Perfect Color Recognition was attainable only at the Third Heightening. 

Major Lorne frowned, confused. “Ah - are you talking about our physical appearance, like hair and eyes and skin? Or about our clothes? These clothes are our uniforms. We can wear what we want - including more varied colors - when we’re off-duty, though how colorful we dress is a matter of personal preference.”

“I mean your clothes, mostly,” Bebid said. “Surely someone such as yourself, who is at least at the Third Heightening, cares more about the colors you wear.”

Major Lorne looked down at his uniform. “I’ve been in the military since I was eighteen. I’m used to wearing ugly clothes. Our dress uniforms are pretty spiffy, though. Nice shade of blue. What’s this about Heightening?”

Llarimar started, surprised. The man had reached the Third Heightening and didn’t even know it?

“Maybe he means The Gene, sir,” one of Major Lorne’s men said, which made no sense at all.

Bebid opened his mouth to explain, then thought better of it. 

After a few more questions, the audience was ended, and it was time for the ambassadors to have their private audiences with individual gods. 

Llarimar returned to Lightsong’s pavilion and watched as the ambassadors made the rounds. 

“They seem so ordinary.” Lightsong watched them with unusual focus. 

“It sounds like other planets are ordinary, relatively,” Llarimar said. 

Lightsong nodded. “Makes sense, I suppose. If they’re human like us they would need similar climates and whatnot to survive, right?” He glanced at Llarimar. “Was I a scholar, before?”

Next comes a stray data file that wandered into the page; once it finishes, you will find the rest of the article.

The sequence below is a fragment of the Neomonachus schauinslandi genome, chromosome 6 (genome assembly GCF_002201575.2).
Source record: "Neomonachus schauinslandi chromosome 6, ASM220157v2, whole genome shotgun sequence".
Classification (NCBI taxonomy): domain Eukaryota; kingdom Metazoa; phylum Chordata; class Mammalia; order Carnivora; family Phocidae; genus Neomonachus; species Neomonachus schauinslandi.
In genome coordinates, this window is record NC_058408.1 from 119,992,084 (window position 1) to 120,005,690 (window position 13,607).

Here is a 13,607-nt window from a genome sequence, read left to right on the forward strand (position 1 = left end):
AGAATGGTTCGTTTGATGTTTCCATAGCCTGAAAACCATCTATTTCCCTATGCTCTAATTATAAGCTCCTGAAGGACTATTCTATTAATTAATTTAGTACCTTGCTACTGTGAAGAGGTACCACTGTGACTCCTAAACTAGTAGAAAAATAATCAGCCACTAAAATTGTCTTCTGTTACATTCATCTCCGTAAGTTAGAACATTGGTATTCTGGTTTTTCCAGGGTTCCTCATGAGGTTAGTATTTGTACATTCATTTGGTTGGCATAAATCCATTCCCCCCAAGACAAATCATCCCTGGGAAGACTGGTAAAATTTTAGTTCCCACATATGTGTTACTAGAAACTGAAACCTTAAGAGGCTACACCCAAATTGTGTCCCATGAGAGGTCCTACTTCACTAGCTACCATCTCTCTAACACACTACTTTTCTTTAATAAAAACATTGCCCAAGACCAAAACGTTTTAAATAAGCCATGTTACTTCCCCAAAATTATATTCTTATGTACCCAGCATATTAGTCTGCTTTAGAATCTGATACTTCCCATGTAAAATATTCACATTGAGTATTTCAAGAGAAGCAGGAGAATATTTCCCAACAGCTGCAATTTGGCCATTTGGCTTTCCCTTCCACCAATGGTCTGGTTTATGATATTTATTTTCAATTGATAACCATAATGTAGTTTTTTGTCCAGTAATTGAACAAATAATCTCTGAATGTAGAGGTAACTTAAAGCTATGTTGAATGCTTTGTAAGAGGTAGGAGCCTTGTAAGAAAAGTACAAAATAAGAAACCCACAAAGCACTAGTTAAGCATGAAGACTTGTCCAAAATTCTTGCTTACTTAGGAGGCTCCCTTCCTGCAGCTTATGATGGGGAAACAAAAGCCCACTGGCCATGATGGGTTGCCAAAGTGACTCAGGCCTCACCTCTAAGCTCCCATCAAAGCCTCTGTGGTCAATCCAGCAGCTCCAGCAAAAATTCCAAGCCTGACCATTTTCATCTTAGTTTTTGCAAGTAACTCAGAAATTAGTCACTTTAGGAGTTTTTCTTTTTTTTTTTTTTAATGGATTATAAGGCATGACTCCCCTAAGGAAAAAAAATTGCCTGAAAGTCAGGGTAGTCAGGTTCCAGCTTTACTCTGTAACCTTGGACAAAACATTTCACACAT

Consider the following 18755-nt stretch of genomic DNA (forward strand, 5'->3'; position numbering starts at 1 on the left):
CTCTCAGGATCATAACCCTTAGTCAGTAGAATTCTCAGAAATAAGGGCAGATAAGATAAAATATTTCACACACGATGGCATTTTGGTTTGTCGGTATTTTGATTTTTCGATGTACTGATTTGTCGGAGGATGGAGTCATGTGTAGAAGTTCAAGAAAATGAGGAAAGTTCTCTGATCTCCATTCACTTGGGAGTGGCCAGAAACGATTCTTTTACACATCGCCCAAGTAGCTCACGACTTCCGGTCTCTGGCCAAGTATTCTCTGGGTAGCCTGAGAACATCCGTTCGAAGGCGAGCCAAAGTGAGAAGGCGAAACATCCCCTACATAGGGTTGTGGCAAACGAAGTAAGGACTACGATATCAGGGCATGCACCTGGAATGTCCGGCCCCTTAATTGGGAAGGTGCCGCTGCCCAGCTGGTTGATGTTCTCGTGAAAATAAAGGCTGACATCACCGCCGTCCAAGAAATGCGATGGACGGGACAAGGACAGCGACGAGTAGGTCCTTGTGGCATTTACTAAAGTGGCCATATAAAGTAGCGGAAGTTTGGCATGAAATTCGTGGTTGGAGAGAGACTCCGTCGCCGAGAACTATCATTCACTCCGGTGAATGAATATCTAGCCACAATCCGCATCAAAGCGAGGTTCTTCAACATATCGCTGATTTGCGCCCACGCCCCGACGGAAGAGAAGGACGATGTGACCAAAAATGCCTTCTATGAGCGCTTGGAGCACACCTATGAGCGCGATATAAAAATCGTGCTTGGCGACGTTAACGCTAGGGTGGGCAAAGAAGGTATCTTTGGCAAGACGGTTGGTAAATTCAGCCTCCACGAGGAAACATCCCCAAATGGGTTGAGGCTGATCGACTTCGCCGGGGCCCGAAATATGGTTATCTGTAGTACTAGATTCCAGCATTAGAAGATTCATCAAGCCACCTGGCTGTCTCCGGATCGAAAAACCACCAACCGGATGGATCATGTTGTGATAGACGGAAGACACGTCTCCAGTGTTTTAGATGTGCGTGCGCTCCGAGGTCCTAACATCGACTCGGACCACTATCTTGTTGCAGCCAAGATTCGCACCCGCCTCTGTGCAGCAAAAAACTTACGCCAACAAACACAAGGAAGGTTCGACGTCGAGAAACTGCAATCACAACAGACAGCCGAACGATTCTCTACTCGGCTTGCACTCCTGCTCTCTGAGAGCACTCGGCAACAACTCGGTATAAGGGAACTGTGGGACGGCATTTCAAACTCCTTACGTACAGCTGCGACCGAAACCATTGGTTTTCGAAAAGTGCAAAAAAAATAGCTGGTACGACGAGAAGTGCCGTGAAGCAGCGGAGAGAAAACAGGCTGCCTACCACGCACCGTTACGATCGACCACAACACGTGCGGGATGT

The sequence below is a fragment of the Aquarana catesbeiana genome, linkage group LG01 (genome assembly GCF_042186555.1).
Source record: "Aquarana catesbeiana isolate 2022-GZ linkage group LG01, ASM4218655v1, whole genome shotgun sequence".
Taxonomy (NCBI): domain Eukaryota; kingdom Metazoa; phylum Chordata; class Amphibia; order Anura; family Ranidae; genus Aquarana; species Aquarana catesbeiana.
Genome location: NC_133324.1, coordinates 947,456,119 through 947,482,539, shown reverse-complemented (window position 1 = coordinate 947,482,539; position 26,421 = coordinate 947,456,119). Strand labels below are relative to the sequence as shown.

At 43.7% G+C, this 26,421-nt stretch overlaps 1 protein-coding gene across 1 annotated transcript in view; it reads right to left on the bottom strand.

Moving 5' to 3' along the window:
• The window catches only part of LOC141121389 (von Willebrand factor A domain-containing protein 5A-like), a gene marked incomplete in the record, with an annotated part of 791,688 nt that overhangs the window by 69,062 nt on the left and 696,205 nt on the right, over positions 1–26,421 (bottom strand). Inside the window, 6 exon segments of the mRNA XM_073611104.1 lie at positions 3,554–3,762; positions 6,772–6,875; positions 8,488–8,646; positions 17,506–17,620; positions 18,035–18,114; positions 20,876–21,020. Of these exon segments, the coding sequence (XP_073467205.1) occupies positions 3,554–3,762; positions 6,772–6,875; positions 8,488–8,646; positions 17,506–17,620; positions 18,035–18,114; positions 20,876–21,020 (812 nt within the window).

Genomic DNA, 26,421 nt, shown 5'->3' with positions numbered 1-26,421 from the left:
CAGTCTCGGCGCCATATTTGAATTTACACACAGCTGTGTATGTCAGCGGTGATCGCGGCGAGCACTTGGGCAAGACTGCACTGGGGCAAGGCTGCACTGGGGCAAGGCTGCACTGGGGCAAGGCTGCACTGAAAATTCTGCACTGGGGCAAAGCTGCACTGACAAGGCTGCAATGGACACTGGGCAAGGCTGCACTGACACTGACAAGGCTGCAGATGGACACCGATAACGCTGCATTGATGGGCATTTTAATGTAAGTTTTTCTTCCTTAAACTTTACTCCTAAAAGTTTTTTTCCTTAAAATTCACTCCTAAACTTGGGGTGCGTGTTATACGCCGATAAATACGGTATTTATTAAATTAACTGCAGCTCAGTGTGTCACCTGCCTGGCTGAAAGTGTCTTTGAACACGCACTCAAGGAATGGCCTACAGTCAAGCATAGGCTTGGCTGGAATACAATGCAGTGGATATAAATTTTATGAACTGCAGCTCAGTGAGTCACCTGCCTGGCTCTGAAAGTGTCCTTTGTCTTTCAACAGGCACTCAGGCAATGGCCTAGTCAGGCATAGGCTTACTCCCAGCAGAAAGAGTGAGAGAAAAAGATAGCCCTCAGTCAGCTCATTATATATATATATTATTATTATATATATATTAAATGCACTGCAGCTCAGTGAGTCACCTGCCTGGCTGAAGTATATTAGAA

“I couldn’t say,” Llarimar said. They had this type of exchange at least once a day. 

“Art on their planet - and other planets - must be fascinating.” Lightsong resumed his focus on the ambassadors, who were in Mercystar’s pavilion watching some acrobats with her. 

The art that the gods were given to interpret was always abstract. 

“I wonder what, if anything, I would see in it.”

He hadn’t seemed like he’d seen anything in the piece that had been presented to him earlier in the day. Was a god a god on every planet? Did these aliens even have gods of their own? 

No matter. It wasn’t as if Llarimar would ever be leaving his planet. Unless that was something the aliens would share, the ability to move between worlds?

Lightsong was still unusually focused and alert when the ambassadors, guided by a lesser priest, approached his pavilion. Llarimar made formal introductions.

Lightsong waved a hand, but it was only a parody of his usual careless air. “Please, have a seat.”

The five men looked a bit startled when servants appeared with chairs for them, but they thanked Lightsong and sat.

“The artist who painted the piece you donated to me,” Lightsong said. “Are such artists much venerated on your world?”